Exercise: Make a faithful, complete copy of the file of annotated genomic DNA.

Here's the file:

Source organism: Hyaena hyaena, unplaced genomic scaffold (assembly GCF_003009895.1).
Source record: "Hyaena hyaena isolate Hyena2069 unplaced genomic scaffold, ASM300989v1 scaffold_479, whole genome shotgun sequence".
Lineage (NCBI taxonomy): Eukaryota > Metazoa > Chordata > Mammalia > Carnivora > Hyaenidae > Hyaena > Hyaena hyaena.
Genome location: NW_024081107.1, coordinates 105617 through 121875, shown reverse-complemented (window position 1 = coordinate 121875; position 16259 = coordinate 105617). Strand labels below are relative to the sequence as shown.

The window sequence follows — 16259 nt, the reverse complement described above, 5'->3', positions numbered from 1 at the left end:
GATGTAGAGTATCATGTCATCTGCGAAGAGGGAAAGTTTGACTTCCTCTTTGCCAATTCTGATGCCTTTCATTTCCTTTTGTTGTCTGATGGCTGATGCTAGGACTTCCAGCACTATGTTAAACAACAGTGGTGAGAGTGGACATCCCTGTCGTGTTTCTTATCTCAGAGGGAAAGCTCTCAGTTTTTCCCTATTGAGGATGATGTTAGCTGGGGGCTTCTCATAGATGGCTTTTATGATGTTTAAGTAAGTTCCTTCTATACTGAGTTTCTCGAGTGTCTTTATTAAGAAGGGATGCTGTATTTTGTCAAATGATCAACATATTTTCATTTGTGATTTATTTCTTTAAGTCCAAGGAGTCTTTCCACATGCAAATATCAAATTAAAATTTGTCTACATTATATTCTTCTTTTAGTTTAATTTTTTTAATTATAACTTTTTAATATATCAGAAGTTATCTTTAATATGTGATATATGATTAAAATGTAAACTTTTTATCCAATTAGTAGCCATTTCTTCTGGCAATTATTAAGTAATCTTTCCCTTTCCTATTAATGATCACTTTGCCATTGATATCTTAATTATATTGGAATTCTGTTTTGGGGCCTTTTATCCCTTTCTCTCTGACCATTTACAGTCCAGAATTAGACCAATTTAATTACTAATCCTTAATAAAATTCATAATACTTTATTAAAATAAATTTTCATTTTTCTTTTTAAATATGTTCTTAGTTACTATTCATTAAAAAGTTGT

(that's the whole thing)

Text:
Source organism: Hyaena hyaena, unplaced genomic scaffold (assembly GCF_003009895.1).
Source record: "Hyaena hyaena isolate Hyena2069 unplaced genomic scaffold, ASM300989v1 scaffold_479, whole genome shotgun sequence".
Lineage (NCBI taxonomy): Eukaryota > Metazoa > Chordata > Mammalia > Carnivora > Hyaenidae > Hyaena > Hyaena hyaena.
Genome location: NW_024081107.1, coordinates 105617 through 121875, shown reverse-complemented (window position 1 = coordinate 121875; position 16259 = coordinate 105617). Strand labels below are relative to the sequence as shown.

The window sequence follows — 16259 nt, the reverse complement described above, 5'->3', positions numbered from 1 at the left end:
GATGTAGAGTATCATGTCATCTGCGAAGAGGGAAAGTTTGACTTCCTCTTTGCCAATTCTGATGCCTTTCATTTCCTTTTGTTGTCTGATGGCTGATGCTAGGACTTCCAGCACTATGTTAAACAACAGTGGTGAGAGTGGACATCCCTGTCGTGTTTCTTATCTCAGAGGGAAAGCTCTCAGTTTTTCCCTATTGAGGATGATGTTAGCTGGGGGCTTCTCATAGATGGCTTTTATGATGTTTAAGTAAGTTCCTTCTATACTGAGTTTCTCGAGTGTCTTTATTAAGAAGGGATGCTGTATTTTGTCAAATGATCAACATATTTTCATTTGTGATTTATTTCTTTAAGTCCAAGGAGTCTTTCCACATGCAAATATCAAATTAAAATTTGTCTACATTATATTCTTCTTTTAGTTTAATTTTTTTAATTATAACTTTTTAATATATCAGAAGTTATCTTTAATATGTGATATATGATTAAAATGTAAACTTTTTATCCAATTAGTAGCCATTTCTTCTGGCAATTATTAAGTAATCTTTCCCTTTCCTATTAATGATCACTTTGCCATTGATATCTTAATTATATTGGAATTCTGTTTTGGGGCCTTTTATCCCTTTCTCTCTGACCATTTACAGTCCAGAATTAGACCAATTTAATTACTAATCCTTAATAAAATTCATAATACTTTATTAAAATAAATTTTCATTTTTCTTTTTAAATATGTTCTTAGTTACTATTCATTAAAAAGTTGT